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    @NicHartley If people can misinterpret this answer, it might not be the best approach. – Harris Sep 17 '18 at 18:09
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    @Harris It's a lot harder to tell tone through text than through speech. I do think this answer could use clarification, though -- that is, specifying the tone. "You could sarcastically respond", or something like that. Also, literally any answer can be misinterpreted; does that mean there are no valid answers? Yes, even a perfectly unambiguous statement (if there is such a thing in natural language), because those can be misheard. In this case, the tone -- which isn't in the text -- should make it as close to unambiguous as possible. – Fund Monica's Lawsuit Sep 17 '18 at 18:13
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    It's certainly an option but I don't think it will make him stop. While joking about his jokes may make his jokes more bearable/enjoyable for the OP it won't stop him from making them, it'll just make him think the OP is playing along and finds it fun. – colmde Sep 24 '18 at 8:07
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Communication is key here -- I don't think he actually realises that you are annoyed by his remarks. Just sit down with him and tell him how you feel and take it from there. Or rag on him jokingly for not having any other material besides your ethnicity.

EDIT: I have personally taken to using more blunt techniques in both personal and professional communications rather than being roundabout how I feel, and it has worked for me; people are often daft and do not realize that other people react differently than they themselves would in similar situations. For example, if I feel that a remark is hurtful, I would let them know why I react negatively. I live in Sweden which also has very subtle social rules, i.e. not being blunt, which often takes people by surprise, but it has also been appreciated in the cases where I have been blunt.

22

I too am from the Netherlands and have made (jokey) comments about a friend's origin in the past. Others thought it was really funny, but he didn't like it at all.

One day he told me:

Can you stop making jokes about my origin? I don't think it's funny.

I said I'm sorry and I didn't mean to hurt or disrespect him in any way. I've never made a joke about it again.

This works especially well in the Netherlands. Because we tend to be very direct; If you don't like something, just say it how it is. Dutch people will generally respect that, especially friends.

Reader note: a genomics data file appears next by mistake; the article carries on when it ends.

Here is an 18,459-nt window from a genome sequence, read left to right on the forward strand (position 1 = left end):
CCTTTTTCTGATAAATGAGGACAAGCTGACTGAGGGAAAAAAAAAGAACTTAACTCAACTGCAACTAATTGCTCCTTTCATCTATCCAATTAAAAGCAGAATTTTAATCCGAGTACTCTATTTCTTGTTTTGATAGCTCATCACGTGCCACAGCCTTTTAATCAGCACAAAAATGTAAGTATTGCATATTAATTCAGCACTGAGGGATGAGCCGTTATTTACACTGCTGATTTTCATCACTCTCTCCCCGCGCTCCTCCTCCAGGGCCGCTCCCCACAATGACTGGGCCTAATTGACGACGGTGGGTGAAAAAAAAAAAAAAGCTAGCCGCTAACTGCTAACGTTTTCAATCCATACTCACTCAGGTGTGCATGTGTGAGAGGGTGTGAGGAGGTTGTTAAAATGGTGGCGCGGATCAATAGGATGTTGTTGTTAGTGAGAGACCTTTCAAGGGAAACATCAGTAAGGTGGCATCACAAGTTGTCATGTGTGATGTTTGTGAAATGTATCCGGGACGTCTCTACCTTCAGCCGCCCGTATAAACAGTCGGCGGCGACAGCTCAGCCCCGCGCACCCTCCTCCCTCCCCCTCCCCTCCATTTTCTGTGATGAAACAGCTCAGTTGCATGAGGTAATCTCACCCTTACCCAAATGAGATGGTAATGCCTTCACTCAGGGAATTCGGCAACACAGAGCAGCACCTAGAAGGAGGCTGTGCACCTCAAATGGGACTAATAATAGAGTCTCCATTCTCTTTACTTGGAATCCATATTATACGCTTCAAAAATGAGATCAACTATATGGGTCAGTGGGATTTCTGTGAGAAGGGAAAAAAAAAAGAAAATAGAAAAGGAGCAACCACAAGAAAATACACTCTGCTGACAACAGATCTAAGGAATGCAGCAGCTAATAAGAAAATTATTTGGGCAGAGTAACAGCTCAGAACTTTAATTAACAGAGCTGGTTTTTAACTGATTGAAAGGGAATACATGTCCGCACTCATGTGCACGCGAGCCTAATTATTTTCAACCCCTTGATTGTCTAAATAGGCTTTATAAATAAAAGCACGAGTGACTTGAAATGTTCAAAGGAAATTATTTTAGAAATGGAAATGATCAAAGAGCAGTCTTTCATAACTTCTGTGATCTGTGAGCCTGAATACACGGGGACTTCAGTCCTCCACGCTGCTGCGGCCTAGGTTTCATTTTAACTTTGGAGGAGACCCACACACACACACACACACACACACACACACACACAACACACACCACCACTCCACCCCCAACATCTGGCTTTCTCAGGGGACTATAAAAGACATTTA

18

Many of the responses you got so far seem to be quite tone deaf in regards to your question...

Since it seems like both of you are fine with making fun of each other, I would suggest a couple of approaches. Mirror or modify his jokes, make fun of his inability to make funny jokes or simply show disappointment.

If you mirror his joke with an even worse joke about him being Dutch, preferably in a stupid sounding voice. "Do you know that Windmill over there?", "Is there 'something Dutch, maybe Tulips?' in your sandwich?". You could also modify them to something like "Do you know that guy over there? I guess not. He's called humor btw.", "Is there humor in your sandwich? Doesn't seem like it."

Point out the unfunniness in his jokes. "This is the lamest joke I've heard all month.", "Which dumpster have you pulled that joke out of?".

Lastly, stop, close your eyes, face-palm a bit, shake your head, sigh and ignore what he just said, it doesn't warrant a response anyway. Only do this if it comes naturally to you though.

All of these shut down his joke, show that you don't think it's funny and hopefully make him think a bit. It might take a couple of tries to get him to stop.

If he's making jokes like that, he should be able to take this without being too offended.

  • Just on your first point there, remember that the OP is Dutch also! – colmde Sep 24 '18 at 8:11
13

Be Direct

I don't think this situation requires a particularly careful response. The next time your friend makes an unfunny joke about your ethnicity (while you two are alone!), simply respond with something like:

Hey, man, your Indian jokes are never funny, could you {just stop with them / work on them}*? I'm not really offended, they're just not funny to me.

If you two have a fairly close friendship and you have never communicated this, he might even appreciate your opinion, and hopefully will understand your feelings regardless.

Explain Further

If there is any awkwardness you want to dispel, or you'd like to be a bit more clear, you could pull out your phone and show him a video clip of an Indian joke that you find particularly funny. If he seems open to feedback, you could try explaining why the joke you just showed was funny, but his jokes aren't.

Using your examples:

For example, when I was eating my sandwich and he asked whether I have ghee on my sandwich instead of butter or paneer instead of cheese, while he could clearly see that it was regular cheese (it was Gouda if I recall correctly).

There may have been a potential for a stereotype joke if you were actually using ghee or paneer, especially in an otherwise normal sandwich.

And another time he asked whether I knew some random Indian person he saw on the train.

There might have been potential for a joke if you had run into an Indian person on the train and you knew him, and pointed this out to your friend, "I know this guy!"